The effects of electroconvulsive shock on addiction behavior in rats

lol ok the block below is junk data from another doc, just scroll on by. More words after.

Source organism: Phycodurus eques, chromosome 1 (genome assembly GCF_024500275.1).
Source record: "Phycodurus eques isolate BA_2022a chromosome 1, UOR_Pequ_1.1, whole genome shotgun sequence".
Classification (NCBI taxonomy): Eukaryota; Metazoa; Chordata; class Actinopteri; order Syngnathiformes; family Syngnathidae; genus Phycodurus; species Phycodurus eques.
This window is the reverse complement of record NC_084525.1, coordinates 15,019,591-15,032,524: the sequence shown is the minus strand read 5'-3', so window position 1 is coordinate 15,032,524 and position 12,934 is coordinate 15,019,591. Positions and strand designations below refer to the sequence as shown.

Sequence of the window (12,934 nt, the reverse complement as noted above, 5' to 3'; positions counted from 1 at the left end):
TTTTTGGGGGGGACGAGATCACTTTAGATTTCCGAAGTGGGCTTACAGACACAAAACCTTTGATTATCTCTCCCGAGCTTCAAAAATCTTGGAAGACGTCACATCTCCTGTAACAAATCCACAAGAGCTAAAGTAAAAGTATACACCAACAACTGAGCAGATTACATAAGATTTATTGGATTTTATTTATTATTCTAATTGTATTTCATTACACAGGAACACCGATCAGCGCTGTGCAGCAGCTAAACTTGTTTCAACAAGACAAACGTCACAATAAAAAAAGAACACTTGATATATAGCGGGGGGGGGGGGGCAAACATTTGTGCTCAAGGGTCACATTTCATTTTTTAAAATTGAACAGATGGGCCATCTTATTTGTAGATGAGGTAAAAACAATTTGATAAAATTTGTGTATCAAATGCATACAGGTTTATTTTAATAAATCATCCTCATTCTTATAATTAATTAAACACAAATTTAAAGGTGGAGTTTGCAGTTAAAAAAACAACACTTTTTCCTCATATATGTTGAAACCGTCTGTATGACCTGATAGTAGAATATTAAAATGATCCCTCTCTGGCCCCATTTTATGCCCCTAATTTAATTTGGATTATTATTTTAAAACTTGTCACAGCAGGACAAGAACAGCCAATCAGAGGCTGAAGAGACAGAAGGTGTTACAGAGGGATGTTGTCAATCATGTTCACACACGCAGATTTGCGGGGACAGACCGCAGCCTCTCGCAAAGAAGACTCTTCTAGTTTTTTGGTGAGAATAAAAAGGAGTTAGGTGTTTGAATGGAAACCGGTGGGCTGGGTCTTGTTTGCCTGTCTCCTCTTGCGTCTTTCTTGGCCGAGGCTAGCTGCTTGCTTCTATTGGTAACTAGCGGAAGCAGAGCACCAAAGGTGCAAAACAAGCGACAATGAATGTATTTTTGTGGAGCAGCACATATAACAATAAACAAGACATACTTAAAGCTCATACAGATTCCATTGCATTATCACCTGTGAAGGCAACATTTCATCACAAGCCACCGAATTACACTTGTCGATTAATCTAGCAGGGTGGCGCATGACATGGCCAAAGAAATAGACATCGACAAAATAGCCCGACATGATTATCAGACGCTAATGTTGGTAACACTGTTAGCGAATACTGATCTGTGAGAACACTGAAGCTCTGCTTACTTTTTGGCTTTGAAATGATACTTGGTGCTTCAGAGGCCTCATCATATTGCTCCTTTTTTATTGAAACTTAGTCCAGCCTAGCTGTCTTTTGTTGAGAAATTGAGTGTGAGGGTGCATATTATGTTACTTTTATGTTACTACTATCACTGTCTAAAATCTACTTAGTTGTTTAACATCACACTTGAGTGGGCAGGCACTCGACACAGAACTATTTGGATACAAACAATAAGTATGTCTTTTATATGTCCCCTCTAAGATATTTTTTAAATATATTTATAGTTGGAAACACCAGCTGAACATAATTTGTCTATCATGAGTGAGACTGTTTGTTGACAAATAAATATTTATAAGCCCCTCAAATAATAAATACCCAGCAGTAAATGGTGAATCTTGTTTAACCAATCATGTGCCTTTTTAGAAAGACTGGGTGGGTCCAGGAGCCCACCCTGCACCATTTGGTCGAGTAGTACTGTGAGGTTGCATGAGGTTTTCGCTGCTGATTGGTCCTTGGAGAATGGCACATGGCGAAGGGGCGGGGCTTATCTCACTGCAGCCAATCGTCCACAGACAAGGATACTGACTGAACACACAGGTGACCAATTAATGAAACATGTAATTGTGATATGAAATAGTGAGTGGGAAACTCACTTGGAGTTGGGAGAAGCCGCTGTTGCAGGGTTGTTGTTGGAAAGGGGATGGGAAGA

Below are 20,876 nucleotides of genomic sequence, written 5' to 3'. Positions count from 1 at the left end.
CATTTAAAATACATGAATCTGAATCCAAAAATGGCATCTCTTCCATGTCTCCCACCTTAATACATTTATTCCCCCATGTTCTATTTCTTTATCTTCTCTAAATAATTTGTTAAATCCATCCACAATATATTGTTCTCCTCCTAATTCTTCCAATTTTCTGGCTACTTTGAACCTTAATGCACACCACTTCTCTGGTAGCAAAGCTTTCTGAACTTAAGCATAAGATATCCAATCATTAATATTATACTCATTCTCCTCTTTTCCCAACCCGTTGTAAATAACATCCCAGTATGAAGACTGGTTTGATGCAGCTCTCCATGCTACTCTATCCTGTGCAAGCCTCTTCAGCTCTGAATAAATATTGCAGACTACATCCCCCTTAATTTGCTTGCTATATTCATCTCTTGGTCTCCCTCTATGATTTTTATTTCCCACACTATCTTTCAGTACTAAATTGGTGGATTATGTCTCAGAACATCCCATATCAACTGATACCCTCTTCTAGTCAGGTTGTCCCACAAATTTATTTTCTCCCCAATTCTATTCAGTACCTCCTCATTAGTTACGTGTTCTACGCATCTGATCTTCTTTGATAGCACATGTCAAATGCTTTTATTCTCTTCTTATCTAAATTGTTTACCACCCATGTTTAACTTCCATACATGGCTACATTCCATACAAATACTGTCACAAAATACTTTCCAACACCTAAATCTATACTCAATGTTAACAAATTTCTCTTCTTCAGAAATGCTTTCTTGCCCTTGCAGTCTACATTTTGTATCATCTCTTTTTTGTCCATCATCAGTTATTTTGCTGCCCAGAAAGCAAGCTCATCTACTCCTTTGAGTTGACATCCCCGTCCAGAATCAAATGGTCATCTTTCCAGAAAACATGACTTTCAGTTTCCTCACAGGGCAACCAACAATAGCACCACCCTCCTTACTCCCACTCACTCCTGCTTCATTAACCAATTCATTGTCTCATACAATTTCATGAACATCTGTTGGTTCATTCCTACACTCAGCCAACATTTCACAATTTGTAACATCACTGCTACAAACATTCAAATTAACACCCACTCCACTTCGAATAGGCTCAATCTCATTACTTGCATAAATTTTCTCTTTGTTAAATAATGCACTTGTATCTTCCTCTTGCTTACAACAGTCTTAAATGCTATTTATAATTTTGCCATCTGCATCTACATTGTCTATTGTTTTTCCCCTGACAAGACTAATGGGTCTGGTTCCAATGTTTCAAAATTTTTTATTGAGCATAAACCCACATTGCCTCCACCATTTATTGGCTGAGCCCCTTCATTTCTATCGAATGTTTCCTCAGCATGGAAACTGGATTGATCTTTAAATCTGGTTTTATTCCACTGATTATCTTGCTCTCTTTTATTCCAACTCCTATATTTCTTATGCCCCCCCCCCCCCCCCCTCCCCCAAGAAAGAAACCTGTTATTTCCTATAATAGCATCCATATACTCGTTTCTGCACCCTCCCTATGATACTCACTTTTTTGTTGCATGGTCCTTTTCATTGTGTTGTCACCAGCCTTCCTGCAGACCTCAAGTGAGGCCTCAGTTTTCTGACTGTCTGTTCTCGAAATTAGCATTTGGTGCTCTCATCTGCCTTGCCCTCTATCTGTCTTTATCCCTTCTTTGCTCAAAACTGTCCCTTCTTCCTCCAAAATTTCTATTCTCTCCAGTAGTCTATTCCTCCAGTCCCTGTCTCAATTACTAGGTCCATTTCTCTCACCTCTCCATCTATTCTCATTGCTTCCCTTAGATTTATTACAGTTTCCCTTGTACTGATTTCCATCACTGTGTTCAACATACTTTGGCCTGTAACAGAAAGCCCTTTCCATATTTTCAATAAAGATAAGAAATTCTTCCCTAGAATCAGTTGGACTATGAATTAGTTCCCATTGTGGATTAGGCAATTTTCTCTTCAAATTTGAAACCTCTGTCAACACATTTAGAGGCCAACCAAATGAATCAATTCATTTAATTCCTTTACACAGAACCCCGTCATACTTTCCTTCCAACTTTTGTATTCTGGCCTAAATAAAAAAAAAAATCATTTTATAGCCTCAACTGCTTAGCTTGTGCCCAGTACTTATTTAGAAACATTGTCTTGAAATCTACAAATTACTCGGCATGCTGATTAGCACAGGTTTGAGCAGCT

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Cocaine addiction is a widespread problem in the United States, lacking an appropriate treatment. Electroconvulsive shock (ECS) may repair malfunctioning dopamine neurons via induction of synaptic plasticity, providing an alternative treatment for addiction. Sprague-Dawley rats were trained to seek cocaine, using a conditioned place preference (CPP) procedure. One group of rats received four consecutive days of treatment (ECS or Sham) during extinction. Another group received four (ECS or Sham) treatments applied once every 72 hours during extinction. Both groups were reinstated with a cocaine (10 mg/Kg) injection. A third group of rats also received training for CPP, but were sacrificed after 2, 3, or 4 days of treatment to quantify brain-derived neurotrophic factor (BDNF) levels after ECS treatment. Animals receiving four consecutive days of ECS had a rapid extinction, with significantly lower reinstatement by a cocaine priming injection compared with sham controls. The animals were divided into high and low reinstaters, using a median split analysis (HI Sham = 7; HI ECS = 5; LO ECS = 4). The low reinstaters demonstrated no significant reinstatement whereas the high reinstaters given ECS treatment demonstrated a reinstatement level between that of sham controls and low reinstaters. When ECS was given once every 72 hours, no significant effect on extinction or reinstatement was observed. The BDNF time-course study showed a decrease in BDNF levels at day 3 of ECS treatment in the prefrontal cortex and at day 2 of ECS treatment in the nucleus accumbens. No other brain areas differed statistically. However, a greater sample is needed to draw conclusions regarding BDNF changes during ECS. In summary, four daily consecutive ECS treatments proved to effectively accelerate extinction and decrease cocaine reinstatement while the 72 hr ECS application did not. ECS may be an effective treatment in animal model of addiction. In drug-addicted humans, newer therapies such as transcranial magnetic stimulation may be a fruitful avenue to explore.